When the COVID-19 pandemic postponed live music and dancing indefinitely, many venues highlighted their food business. Purchasing food and drink means not only supporting them but also having a delicious meal. Here’s three suggestions on what to get, both now and when music returns, for what’s more consummate than dinner and a show?
Mr. Smalls Café
One of my favorite albums of 2020 is UR FUN by of Montreal, as I saw them perform songs from it at Mr. Smalls Theatre before the shutdowns. However, I’m grateful I can still visit Mr. Smalls Café.
I ordered the Jordan’s Sourdough Waffle Sandwich ($10), topped with house candied bacon, scrambled eggs, and maple syrup. Black pepper elevated the ingredients, which were delectable. Other waffle dishes dot the menu’s Griddle and Sweet Toof portions.
My dining partner got the cold turkey sandwich ($10), stacked with cucumber, red onion, tomato basil salad, and garlic mayo on a sourdough bread.
“Mmm,” she said. “Tastes like Thanksgiving.”
She chose potato chips as her side. Other choices were carrot sticks, greens, or a cup of tomato bisque. We split the spiced hummus and pita ($6), one of a few starters. The hummus was creamy and garlicky.
I have had the savory Beyond Burger and the hefty black bean burger (both $10). The restaurant sells espresso-based drinks and tea from Millvale’s Tupelo Honey Cafe.
Liz Berlin, who co-owns Mr. Smalls with Mike Speranzo, her husband, said of the café: “We just are happy to do it because it’s at least a presence and offers a little bit of work to some of our employees and offers a little piece of Mr. Smalls to anyone who wants to come out and support us.” She added, “It’s not destined to be a money maker or take care of all of our problems, but every little bit helps.” Mr. Smalls also has an online employee relief fund and a “Keep The Lights On” fund.
The outside resembled the moose lodge it once was, save the new Black Lives Matter mural, resplendent with a black Wonder Woman. I descended the basement stairs—like I had for a Slugss CD-release party; for a first date; for the inaugural Diamond Life dance night when, now a couple, my girlfriend and I danced to Blondie and OutKast. No crowds this time, yet punk rock played from the speakers, and the disco ball spun, a bellwether of sweeter (and sweatier) days ahead. I bought my pizza and returned home.
Spirit’s chefs elevate pizza into an art form, similar to how its performing musicians are on the musical vanguard. Like the indie singer-songwriter who deep down is a pop craftsman, these chefs don’t allow experimentation to interfere with accessibility.
Take the beer cheese pizza. Intriguing, but it was the familiar bite of the candied jalapeños that had she and I racing toward the final slice. Other toppings: house bacon, caramelized onion, breadcrumb, and chive. Crunchy. We ordered a 12-inch of it ($14) and the tasty Big Dipper ($14), made with vegan cheese sauce, arugula pesto, spinach, artichoke, seitan, preserved lemon, breadcrumb, and chives. The Grandma Sheet Pan Pizzas are bigger ($20-$26). Further, pizza varieties rotate, so check the menu.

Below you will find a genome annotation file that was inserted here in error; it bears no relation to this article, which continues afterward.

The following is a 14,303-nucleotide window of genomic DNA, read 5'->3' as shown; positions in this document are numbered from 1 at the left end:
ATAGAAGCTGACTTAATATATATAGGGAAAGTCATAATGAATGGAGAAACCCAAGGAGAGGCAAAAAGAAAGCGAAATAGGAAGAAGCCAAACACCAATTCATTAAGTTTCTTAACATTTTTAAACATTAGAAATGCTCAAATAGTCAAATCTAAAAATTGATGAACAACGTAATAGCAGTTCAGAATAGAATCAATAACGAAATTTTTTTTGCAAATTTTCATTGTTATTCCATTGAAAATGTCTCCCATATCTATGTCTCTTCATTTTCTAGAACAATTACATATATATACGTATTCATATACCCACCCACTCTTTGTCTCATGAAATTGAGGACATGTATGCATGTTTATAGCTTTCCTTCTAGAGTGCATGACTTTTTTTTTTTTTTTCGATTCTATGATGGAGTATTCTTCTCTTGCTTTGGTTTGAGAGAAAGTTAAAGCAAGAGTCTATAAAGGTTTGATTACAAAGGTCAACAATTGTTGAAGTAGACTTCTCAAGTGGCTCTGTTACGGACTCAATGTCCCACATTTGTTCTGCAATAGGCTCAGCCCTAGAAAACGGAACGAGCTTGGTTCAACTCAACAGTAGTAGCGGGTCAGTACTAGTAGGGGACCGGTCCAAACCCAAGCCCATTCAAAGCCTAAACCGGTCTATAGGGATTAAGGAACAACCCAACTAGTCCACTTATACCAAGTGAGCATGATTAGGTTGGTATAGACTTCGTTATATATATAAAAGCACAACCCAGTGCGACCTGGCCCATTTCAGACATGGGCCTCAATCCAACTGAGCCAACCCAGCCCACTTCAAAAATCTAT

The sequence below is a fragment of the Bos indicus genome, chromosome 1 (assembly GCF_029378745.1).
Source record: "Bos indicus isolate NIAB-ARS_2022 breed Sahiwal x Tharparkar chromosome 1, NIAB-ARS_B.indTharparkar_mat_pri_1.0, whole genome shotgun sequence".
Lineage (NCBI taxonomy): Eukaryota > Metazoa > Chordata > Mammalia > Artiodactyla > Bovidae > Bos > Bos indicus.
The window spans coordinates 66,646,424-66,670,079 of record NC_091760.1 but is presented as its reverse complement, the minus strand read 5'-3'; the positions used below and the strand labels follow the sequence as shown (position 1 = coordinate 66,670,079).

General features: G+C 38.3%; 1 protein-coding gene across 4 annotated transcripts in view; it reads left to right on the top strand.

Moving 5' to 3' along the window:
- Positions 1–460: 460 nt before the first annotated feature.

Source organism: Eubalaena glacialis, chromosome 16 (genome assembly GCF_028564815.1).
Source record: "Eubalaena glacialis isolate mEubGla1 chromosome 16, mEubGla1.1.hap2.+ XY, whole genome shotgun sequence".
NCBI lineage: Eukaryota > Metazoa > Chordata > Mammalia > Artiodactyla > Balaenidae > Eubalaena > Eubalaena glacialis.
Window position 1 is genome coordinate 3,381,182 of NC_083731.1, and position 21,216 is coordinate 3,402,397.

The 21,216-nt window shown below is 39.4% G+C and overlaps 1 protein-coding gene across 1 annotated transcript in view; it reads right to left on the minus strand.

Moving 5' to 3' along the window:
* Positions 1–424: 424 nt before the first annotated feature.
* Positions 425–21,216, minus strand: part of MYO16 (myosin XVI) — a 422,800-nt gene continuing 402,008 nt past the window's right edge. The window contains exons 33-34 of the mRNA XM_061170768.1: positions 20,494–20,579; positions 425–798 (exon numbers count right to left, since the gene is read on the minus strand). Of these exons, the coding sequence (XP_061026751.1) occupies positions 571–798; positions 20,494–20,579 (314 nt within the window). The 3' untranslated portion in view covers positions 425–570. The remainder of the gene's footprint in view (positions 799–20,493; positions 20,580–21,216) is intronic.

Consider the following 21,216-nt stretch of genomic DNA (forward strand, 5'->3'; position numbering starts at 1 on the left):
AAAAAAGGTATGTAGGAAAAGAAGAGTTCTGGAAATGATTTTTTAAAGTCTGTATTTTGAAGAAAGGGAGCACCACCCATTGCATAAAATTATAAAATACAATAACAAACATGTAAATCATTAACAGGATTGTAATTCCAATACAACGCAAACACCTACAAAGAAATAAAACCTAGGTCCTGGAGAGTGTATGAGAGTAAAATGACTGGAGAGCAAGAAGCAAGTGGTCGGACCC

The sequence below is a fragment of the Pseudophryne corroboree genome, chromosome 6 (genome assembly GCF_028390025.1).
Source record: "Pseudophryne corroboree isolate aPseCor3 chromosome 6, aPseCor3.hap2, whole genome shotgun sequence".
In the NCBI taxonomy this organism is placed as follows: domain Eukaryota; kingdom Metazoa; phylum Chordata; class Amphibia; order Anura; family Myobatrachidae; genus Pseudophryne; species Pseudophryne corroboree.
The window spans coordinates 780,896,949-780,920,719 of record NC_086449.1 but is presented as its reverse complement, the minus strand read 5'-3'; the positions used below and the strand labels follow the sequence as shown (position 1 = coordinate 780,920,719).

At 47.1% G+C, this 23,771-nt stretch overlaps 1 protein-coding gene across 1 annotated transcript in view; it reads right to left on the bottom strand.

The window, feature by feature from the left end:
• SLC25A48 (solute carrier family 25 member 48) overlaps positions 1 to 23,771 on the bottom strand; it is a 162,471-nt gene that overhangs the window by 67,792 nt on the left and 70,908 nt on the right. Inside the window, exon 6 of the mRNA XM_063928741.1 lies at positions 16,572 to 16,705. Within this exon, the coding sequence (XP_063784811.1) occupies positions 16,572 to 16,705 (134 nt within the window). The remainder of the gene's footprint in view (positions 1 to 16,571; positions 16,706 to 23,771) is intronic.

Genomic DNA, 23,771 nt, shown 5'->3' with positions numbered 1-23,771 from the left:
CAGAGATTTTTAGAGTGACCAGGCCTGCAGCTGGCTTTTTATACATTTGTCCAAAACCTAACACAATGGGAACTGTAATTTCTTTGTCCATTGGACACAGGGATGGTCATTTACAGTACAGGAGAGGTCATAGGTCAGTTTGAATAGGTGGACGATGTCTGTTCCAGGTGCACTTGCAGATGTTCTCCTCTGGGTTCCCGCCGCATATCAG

Also solid are smaller plates, such as wings and salads, which hover around $10. Treats include the vegan Spirit Buckeyes ($3). Party combos and a catering menu are available. Bagels are for sale on the first and third Saturdays of the month at the Bloomfield Market; one can order ahead online.
I asked Tom Barr, a co-owner of Spirit, how things are going.
“They’re going fine, as good as they can,” Barr said. “It’s kind of a tricky question to answer right now.” He added, “In regards to the food, it’s going great though. We’re baking the best pizza we ever have, and the bagels are selling well at the farmer’s market.”
I’m embarrassed to report that this was my first visit to the Smiling Moose! I ordered the shrimp po boy tacos ($11), tempura fried shrimp topped with roasted red pepper and corn salsa, roasted red pepper mayo, red cabbage, Sriracha, and cilantro. The toppings added a Chinese-Mexican-fusion spiciness.
Meanwhile, the sweet bbq grilled chicken sandwich ($11)—topped with bacon, sharp cheddar, and grilled onion—was meaty and good. Homemade pasta salad, lightly flavored with vinegar, came as a side.
Myriad burgers, salads, sliders, and snacks round out the menu, all of it reasonably priced. Check online for daily soups and specials. Finally, enticing was the Moose Classic Mac & Cheese ($10), but I’ll save it for next time.
The second floor, where the stage is, has been closed, while the first floor is for dining in. “The first floor, when we’re actually able to be open, it’s ok, it holds its own,” owner and chef Mike “Scarfo” Scarlatelli, said. “Still, we’re not even touching what we could be doing.”
However, he added the Smiling Moose has always had awesome food, and now more people know about it. He’s also entertaining the idea of brewing beer and perhaps putting bands downstairs whenever live music returns.
All three venues sell merchandise and gift cards. They deliver, except for alcohol, which can be purchased for pick-up. In-door dining resumed Monday, January 4. It and outdoor seating fluctuate depending on COVID-19 restrictions and the weather, so always check. Their respective food and drink options are as much a reason to visit as their musical offerings. Whether Smalls, Spirit, the Smiling Moose, or elsewhere, find the place where you used to cut a rug and buy some grub, as we wait for music’s return.
Mr. Smalls Café
400 Lincoln Ave.
Monday thru Saturday: noon-6 p.m.
Sunday: 10 a.m.-4 p.m.
242 51st St.
Thursday thru Friday: 5-10 p.m.
Saturday: 2-10 p.m.
Sunday: 2-8 p.m.
1306 E. Carson St.
Sunday thru Saturday: noon-11 p.m. (Kitchen closes at 9 p.m. Take-out and delivery until 9 p.m.)
Story and photos by Christopher Maggio.
Food was re-plated from the takeout containers for photographing.